Type of high-capacity public transport generally found in urban areas.

The New York City Subway is the world's largest single-operator rapid transit system by number of metro stations, at 472.
The London Underground is the world's oldest underground system.
Rapid transit networks around the world:
A crowded Paris Métro mean station platform in 2007
A station of the Guangzhou Metro in 2005
Initial construction stages of London's Metropolitan Railway at King's Cross St Pancras in 1861.
Ana Rosa station platform, line 2 in São Paulo Metro.
The coaches of the Delhi Metro are color-coded to indicate different service lines.
Helsinki Metro is the northernmost metro system in the world.
Tokyo Metro uses large LCD information display to show the current location, upcoming stops, and advertisements in several languages (Japanese, English, Traditional Chinese, Simplified Chinese, Korean).
Shenzhen Metro uses large LCD information displays to show the current location, upcoming stops and diagrams of the next station.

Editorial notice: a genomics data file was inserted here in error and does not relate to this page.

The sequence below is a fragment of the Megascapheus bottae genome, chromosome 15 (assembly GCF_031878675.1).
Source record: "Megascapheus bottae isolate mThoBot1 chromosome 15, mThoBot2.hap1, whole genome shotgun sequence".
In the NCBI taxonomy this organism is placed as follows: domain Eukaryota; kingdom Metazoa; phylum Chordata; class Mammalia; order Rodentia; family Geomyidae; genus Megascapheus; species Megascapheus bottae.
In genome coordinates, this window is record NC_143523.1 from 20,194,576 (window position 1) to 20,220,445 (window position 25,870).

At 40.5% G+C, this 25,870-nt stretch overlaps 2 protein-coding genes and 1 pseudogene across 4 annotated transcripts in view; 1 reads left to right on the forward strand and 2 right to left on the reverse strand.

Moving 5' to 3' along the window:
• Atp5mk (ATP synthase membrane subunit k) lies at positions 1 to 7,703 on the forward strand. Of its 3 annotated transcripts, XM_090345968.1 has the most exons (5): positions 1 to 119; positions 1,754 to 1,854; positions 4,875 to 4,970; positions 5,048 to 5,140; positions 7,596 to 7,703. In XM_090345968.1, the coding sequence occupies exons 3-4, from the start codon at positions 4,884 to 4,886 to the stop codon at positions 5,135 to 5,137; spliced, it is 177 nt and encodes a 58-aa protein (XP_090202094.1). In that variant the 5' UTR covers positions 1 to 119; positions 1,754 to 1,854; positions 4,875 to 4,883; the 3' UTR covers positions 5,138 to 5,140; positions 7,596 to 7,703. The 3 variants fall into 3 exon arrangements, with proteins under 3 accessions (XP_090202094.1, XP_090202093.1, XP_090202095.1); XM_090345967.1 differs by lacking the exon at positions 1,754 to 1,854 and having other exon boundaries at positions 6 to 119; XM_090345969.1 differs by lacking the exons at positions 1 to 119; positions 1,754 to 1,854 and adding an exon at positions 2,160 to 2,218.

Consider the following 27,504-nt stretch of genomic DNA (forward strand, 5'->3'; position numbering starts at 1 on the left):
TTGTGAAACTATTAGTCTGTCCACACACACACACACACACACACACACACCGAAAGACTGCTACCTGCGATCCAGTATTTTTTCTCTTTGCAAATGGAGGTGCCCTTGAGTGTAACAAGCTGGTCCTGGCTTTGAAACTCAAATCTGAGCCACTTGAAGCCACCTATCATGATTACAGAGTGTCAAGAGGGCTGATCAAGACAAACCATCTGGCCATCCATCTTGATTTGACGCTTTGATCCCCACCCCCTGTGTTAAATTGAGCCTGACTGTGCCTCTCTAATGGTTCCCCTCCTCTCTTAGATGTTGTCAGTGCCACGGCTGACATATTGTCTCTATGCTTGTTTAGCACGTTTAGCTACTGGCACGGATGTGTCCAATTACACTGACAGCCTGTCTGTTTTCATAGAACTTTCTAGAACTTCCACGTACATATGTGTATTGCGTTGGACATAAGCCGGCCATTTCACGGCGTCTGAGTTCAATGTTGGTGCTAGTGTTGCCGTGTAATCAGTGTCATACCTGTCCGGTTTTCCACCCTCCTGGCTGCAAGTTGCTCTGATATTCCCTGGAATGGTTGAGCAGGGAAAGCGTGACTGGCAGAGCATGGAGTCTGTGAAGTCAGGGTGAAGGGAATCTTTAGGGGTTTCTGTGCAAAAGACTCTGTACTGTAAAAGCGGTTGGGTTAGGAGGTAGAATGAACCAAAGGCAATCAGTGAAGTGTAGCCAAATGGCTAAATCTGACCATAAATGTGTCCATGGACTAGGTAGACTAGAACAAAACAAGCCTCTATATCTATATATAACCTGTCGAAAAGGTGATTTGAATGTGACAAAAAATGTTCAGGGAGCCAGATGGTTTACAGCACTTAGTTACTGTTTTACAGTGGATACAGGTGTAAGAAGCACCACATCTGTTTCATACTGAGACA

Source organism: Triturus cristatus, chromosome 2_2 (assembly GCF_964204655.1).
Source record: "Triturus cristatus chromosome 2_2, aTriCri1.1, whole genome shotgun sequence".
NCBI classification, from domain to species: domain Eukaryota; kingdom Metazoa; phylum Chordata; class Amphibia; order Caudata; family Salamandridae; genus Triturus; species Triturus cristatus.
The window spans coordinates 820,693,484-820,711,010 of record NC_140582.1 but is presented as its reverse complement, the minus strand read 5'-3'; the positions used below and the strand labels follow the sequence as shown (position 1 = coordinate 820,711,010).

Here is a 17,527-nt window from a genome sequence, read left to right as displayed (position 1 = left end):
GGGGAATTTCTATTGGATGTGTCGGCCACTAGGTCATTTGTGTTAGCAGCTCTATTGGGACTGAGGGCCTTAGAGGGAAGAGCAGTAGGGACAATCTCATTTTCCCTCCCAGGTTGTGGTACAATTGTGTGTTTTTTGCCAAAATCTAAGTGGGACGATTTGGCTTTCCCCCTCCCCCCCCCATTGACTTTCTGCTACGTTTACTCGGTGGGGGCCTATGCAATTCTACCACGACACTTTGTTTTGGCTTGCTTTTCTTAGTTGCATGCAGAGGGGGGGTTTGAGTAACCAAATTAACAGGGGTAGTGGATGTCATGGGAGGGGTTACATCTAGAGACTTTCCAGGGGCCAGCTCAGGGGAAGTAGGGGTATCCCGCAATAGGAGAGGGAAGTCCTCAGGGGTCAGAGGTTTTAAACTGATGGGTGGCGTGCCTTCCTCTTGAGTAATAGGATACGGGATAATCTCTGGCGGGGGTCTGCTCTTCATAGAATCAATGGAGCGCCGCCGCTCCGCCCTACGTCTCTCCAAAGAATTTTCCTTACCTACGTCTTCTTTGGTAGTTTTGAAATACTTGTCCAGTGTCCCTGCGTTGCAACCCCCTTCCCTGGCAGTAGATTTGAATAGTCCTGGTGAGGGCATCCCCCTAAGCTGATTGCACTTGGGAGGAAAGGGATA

Platform-edge doors are used for safety at Daan Station on the Red Line (Tamsui-Xinyi Line), Taipei Metro, Taiwan.
Full-height enclosed platform screen doors installed in an underground station of the Chennai Metro.
DAS antennas, such as this one installed by Transit Wireless in a NYC Subway station, are commonly used to provide cellular reception in metro stations.
Inside a tunnel on the Turin Metro, the interlocking tunnel lining segments placed by a tunnel boring machine can be clearly seen.
Landungsbrücken station in Hamburg is an example where the U-Bahn is on the surface while the S-Bahn station is on a lower level.
Constructing a subway station Prosek in Prague.
The Sportivnaya station of the Saint Petersburg Metro has 2 levels.
The Getafe Central station on Line 12 of Madrid Metro has several levels.
Trains on the North East MRT line in Singapore are fully automated and are not operated by any driver.
Prague Metro, M1 driver panel
Platform screen doors at Castle Hill Station on the Sydney Metro.
Stratford Station in London is shared by London Underground trains (left) and main line rail services (right), as well as the Docklands Light Railway (not shown).
The Docklands Light Railway in London allows for dense land use, while retaining a high capacity.

Budapest, Chicago, Glasgow and New York City all converted or purpose-designed and built electric rail services.